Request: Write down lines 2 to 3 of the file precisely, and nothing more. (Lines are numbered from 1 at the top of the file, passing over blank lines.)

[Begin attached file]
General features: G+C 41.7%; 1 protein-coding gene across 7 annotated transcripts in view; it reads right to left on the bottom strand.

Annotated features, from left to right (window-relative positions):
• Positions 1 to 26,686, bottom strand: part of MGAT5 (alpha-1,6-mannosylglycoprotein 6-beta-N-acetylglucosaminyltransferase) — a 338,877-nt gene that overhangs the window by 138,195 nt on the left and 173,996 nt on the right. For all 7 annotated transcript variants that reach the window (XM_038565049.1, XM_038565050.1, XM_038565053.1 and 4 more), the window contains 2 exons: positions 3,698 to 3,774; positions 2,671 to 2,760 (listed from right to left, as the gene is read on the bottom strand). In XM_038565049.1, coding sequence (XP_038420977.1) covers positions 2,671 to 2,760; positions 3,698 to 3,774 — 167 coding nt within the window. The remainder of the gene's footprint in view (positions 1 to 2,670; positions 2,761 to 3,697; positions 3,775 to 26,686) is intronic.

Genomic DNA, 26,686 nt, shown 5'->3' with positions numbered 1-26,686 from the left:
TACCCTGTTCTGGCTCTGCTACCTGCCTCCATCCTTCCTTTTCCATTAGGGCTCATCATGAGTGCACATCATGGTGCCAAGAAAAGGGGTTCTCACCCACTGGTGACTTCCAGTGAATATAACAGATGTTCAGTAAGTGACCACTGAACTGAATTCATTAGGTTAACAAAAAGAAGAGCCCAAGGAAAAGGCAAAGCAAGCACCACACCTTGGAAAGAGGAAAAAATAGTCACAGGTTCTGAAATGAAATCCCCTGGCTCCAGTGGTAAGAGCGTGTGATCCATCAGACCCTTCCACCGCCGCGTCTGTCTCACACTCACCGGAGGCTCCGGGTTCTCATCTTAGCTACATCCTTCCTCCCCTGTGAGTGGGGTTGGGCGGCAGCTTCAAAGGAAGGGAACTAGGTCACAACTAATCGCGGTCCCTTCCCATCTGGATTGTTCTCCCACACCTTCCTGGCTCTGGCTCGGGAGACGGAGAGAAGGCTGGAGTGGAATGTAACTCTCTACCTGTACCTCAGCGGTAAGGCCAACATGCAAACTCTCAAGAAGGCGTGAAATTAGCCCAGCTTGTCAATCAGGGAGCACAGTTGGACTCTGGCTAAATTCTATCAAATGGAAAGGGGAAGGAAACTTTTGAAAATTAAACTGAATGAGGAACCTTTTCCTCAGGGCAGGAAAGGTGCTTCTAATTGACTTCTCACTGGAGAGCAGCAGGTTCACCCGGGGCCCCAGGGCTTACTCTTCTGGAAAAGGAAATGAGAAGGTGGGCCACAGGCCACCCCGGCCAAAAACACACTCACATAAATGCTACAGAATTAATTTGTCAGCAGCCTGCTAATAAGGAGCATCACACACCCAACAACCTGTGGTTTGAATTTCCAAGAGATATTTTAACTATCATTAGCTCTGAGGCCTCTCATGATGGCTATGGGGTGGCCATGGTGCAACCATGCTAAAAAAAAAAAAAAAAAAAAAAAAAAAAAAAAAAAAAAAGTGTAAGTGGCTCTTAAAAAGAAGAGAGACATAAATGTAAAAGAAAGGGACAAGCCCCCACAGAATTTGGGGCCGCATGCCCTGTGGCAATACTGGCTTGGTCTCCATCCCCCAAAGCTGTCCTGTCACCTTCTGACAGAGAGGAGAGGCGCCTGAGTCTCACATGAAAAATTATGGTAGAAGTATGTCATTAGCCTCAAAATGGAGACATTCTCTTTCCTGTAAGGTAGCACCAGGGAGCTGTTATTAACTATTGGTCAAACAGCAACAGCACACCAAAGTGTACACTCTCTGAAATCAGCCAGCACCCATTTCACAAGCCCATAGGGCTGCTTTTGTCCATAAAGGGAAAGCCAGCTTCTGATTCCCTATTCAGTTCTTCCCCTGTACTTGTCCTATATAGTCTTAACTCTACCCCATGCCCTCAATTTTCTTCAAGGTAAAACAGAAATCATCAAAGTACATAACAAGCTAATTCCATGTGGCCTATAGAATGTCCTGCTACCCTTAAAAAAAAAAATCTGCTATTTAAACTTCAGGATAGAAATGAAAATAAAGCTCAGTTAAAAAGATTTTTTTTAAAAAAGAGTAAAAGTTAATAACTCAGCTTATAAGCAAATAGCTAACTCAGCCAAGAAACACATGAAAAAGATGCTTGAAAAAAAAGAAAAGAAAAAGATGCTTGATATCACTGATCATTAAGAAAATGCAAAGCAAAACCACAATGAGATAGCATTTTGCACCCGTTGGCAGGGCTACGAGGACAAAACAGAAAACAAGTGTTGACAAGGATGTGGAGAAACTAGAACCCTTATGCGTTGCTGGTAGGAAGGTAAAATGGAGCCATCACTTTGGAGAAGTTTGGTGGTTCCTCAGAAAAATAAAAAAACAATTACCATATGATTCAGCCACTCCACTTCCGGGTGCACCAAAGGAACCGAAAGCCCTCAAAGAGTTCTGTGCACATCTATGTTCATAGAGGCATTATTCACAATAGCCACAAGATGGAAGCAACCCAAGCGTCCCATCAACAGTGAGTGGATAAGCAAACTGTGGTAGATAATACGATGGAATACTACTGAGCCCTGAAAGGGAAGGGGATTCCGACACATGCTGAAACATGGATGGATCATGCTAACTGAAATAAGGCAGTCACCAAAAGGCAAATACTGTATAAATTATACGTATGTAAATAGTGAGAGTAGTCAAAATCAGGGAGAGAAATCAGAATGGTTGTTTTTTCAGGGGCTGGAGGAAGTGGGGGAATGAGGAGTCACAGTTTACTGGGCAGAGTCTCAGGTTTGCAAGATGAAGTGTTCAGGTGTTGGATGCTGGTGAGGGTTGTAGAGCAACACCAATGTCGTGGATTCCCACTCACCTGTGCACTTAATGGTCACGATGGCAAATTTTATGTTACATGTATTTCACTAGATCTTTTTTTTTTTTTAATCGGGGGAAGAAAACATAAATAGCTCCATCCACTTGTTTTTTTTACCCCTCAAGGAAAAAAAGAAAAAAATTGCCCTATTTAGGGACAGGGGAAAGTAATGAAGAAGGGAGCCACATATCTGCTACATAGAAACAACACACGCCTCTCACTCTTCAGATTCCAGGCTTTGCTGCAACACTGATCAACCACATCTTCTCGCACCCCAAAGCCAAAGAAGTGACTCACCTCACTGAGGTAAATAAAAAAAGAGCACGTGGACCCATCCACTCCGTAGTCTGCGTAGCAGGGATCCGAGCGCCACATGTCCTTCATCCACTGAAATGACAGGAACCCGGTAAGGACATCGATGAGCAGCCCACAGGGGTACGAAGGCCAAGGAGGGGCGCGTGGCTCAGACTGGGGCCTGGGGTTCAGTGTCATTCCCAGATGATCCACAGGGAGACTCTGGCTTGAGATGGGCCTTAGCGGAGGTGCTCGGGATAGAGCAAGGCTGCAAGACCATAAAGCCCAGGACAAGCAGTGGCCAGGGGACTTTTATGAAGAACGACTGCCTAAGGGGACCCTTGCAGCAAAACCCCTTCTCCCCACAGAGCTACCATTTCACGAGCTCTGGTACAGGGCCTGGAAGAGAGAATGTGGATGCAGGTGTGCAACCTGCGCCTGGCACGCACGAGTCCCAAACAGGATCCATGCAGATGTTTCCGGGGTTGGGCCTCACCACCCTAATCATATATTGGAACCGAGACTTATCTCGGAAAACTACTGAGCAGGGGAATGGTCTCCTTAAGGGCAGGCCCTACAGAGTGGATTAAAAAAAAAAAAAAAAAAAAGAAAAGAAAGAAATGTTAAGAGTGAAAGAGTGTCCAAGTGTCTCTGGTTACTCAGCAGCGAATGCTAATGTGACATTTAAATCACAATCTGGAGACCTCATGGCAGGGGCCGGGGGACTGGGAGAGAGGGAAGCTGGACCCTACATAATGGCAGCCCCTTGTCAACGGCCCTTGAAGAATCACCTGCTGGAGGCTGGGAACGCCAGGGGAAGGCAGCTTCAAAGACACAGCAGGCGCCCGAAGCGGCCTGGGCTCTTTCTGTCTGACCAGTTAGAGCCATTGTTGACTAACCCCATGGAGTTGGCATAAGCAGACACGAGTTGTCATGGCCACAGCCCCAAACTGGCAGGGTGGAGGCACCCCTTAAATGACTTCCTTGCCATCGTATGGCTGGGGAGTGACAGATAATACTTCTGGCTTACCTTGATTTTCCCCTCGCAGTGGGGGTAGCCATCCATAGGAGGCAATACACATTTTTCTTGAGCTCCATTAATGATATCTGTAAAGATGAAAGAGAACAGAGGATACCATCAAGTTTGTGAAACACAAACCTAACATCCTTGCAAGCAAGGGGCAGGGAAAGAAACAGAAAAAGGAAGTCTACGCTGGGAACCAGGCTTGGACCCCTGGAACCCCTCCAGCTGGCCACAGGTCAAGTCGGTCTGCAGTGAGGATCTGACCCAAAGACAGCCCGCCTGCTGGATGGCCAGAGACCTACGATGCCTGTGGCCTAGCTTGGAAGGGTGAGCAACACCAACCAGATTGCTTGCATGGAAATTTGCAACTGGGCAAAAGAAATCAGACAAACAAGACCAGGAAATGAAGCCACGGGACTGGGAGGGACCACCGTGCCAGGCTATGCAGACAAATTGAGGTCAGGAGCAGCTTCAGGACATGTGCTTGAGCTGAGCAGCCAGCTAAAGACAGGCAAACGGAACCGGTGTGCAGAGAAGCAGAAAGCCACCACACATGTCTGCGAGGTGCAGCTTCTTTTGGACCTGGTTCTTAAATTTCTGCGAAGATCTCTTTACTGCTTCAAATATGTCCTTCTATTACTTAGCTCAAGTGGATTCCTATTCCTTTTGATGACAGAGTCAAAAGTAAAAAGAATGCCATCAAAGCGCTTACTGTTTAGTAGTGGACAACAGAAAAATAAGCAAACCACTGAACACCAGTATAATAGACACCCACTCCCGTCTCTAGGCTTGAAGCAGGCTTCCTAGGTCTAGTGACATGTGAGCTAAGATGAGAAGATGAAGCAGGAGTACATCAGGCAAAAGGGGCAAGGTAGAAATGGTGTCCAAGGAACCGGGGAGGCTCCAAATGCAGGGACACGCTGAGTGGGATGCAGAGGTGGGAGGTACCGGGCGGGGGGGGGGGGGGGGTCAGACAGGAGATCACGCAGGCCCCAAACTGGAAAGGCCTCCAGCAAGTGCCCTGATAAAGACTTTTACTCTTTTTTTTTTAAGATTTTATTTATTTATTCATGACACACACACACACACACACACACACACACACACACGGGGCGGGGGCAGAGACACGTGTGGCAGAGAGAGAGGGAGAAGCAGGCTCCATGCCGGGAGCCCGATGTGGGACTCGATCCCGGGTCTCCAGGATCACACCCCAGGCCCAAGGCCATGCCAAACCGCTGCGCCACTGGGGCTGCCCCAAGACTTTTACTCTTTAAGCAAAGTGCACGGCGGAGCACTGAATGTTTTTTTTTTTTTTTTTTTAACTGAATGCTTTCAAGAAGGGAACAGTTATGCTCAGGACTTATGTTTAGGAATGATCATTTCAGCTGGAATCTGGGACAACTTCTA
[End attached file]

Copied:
Annotated features, from left to right (window-relative positions):
• Positions 1 to 26,686, bottom strand: part of MGAT5 (alpha-1,6-mannosylglycoprotein 6-beta-N-acetylglucosaminyltransferase) — a 338,877-nt gene that overhangs the window by 138,195 nt on the left and 173,996 nt on the right. For all 7 annotated transcript variants that reach the window (XM_038565049.1, XM_038565050.1, XM_038565053.1 and 4 more), the window contains 2 exons: positions 3,698 to 3,774; positions 2,671 to 2,760 (listed from right to left, as the gene is read on the bottom strand). In XM_038565049.1, coding sequence (XP_038420977.1) covers positions 2,671 to 2,760; positions 3,698 to 3,774 — 167 coding nt within the window. The remainder of the gene's footprint in view (positions 1 to 2,670; positions 2,761 to 3,697; positions 3,775 to 26,686) is intronic.